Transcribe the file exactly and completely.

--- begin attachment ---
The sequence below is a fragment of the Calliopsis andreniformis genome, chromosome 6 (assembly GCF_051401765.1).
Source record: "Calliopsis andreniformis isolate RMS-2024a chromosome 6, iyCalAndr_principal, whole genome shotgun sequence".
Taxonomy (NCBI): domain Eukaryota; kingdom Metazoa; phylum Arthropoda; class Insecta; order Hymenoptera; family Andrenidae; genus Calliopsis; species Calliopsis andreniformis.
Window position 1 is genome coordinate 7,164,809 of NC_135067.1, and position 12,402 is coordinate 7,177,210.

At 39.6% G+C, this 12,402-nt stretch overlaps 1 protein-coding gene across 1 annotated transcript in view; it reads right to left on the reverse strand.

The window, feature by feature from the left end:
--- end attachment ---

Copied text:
The sequence below is a fragment of the Calliopsis andreniformis genome, chromosome 6 (assembly GCF_051401765.1).
Source record: "Calliopsis andreniformis isolate RMS-2024a chromosome 6, iyCalAndr_principal, whole genome shotgun sequence".
Taxonomy (NCBI): domain Eukaryota; kingdom Metazoa; phylum Arthropoda; class Insecta; order Hymenoptera; family Andrenidae; genus Calliopsis; species Calliopsis andreniformis.
Window position 1 is genome coordinate 7,164,809 of NC_135067.1, and position 12,402 is coordinate 7,177,210.

At 39.6% G+C, this 12,402-nt stretch overlaps 1 protein-coding gene across 1 annotated transcript in view; it reads right to left on the reverse strand.

The window, feature by feature from the left end: